Gas Chromatograph and Wireless Network Case Study

Hydrocarbon producers and transporters need to know the composition of the gases and liquids for accurate custody transfer and reliable, efficient operations. Gas chromatographs are often used to identify the composition of the fluids.

Emerson's Greg Latch

Greg Latch
Sales Engineer, Analytical Devices

Gas-Chromatograph-WirelessIn a Petromin Pipeliner magazine article, Wireless Networks Solve Gas Chromatograph Communications Challenges, Emerson’s Greg Latch highlights how an Asian pipeline company successfully applied these technologies.

The project involved 30 receipt points and over 100 delivery points for hydrocarbons where gas quality is measured and/or custody transfer measurements are performed.

Greg described the two big challenges—achieving the low detection limits requirement for gas composition measurement and making the information available remotely.

For the low detection limits:

They needed to offset the risk of trace heavy hydrocarbons (that freeze in the liquefaction process) and/or unacceptable trace sulphur levels that would severely impact the downstream processes to improve overall plant efficiency and avoid penalties caused by no or low non-LNG products (NGLs, condensates).

Danalyzer 700XA Gas Chromatograph

Danalyzer 700XA Gas Chromatograph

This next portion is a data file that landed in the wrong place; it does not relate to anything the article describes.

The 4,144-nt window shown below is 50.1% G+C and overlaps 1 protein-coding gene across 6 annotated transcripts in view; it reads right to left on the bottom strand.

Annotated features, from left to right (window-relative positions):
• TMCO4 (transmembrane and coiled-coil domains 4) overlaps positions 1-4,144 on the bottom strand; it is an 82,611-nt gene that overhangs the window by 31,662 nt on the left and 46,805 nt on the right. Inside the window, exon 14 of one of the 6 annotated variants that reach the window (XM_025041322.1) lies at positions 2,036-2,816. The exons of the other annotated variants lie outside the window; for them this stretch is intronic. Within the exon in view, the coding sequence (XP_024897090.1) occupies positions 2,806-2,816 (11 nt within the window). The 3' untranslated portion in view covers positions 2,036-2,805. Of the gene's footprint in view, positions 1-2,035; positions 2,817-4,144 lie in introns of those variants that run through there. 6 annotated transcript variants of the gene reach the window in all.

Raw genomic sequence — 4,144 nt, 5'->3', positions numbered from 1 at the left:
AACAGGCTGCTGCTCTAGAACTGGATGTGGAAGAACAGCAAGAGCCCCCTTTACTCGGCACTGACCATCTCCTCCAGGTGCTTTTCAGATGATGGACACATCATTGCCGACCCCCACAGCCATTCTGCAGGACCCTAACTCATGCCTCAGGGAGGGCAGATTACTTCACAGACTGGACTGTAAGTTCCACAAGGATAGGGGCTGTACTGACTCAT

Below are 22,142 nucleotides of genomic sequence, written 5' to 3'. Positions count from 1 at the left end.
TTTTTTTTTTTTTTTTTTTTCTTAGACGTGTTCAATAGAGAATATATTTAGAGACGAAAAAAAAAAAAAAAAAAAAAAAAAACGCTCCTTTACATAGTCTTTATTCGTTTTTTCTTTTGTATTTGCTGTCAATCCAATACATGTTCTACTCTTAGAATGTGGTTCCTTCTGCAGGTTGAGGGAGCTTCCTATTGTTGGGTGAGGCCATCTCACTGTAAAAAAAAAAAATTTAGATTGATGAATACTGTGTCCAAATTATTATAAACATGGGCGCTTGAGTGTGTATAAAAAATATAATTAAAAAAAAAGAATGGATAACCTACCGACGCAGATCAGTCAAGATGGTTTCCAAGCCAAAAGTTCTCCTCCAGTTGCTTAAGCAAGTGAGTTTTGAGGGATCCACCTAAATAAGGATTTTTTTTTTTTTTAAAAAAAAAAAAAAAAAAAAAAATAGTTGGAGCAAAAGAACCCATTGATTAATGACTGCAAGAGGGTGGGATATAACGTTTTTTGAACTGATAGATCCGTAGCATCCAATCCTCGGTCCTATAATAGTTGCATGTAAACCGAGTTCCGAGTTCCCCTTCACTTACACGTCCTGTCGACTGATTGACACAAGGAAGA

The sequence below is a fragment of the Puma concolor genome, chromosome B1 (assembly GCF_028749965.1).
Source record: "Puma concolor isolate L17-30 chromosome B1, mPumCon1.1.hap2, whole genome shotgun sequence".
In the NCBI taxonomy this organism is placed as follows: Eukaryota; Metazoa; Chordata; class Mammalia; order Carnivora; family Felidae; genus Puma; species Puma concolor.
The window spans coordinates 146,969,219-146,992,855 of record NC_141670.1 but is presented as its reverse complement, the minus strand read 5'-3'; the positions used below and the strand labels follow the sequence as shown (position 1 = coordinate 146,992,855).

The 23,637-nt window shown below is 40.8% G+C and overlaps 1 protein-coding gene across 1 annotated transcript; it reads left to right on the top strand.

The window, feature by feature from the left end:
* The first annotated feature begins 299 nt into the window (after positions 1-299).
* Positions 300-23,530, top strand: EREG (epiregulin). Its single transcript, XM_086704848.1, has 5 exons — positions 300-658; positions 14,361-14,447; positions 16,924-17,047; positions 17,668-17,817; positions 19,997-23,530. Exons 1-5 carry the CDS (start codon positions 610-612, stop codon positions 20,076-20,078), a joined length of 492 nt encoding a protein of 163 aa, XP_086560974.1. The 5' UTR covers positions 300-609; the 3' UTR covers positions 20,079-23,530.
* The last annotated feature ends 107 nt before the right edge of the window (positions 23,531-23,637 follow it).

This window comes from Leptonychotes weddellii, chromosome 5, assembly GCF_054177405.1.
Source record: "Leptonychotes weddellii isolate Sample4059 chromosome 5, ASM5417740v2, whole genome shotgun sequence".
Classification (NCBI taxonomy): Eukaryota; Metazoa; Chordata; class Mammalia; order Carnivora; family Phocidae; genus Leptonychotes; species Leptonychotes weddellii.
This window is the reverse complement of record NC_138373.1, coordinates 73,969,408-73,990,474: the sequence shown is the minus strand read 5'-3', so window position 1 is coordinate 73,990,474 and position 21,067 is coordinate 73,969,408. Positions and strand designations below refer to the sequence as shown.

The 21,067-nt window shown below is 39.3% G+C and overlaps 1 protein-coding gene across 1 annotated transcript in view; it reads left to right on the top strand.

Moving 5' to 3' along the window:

Through the use of the Danalyzer 700XA Gas Chromatograph, they:

…could measure the ppb [parts per billion] trace levels of heavier hydrocarbons and trace sulfur components flowing through the pipelines.

The 700XA GCs were chosen because they provided:

  • Precise detection of gas composition with minimum field site exposure time in hazardous areas
  • Easy maintenance through local and remote access via Ethernet
  • Highly flexible and expandable communications network that can scale to customer growth

Gas chromatographs (GCs) provide a wealth of data-rich configuration and diagnostic information. To access this information, communication via Ethernet is required. Because of the distances involved between the GC shelters and the control rooms, various options were considered including fiber optics and wireless networks.

The costs and complexity of running fiber made the wireless approach a much better option. The team designed and installed a local Wi-Fi in-plant solution. The design included:

…a cellular-Ethernet network access point from the plant control room to offsite/remote clients and Emerson offices was created for future support if required. With the availability of remote access via wireless configuration, the user can troubleshoot the GC remotely.

The communications architecture involved connecting GCs located in sheds together on a switched network with Wi-Fi Ethernet access points to connect them to the plant network. Also on this network is a cellular-Ethernet modem to provide access for remote site support specialists and Emerson technical support centers.

For this pipeline company, it means that they can:

…now analyze and monitor the GC remotely, communicate to it remotely regardless of weather conditions, and troubleshoot certain common tasks as needed.

Read the full question and answer interview with Greg for more on the installation considerations and architecture drawing of the wireless solution. There is also an Analytic Expert blog post, Innovative Wireless Gas Chromatograph Solution from Emerson Improves Measurement and Reduces Costs for Pipelines in Asia Pacific that highlights the use of the GCs in more detail.

You can connect and interact with other analyzer and wireless experts in the Analytical and Wireless groups in the Emerson Exchange 365 community.

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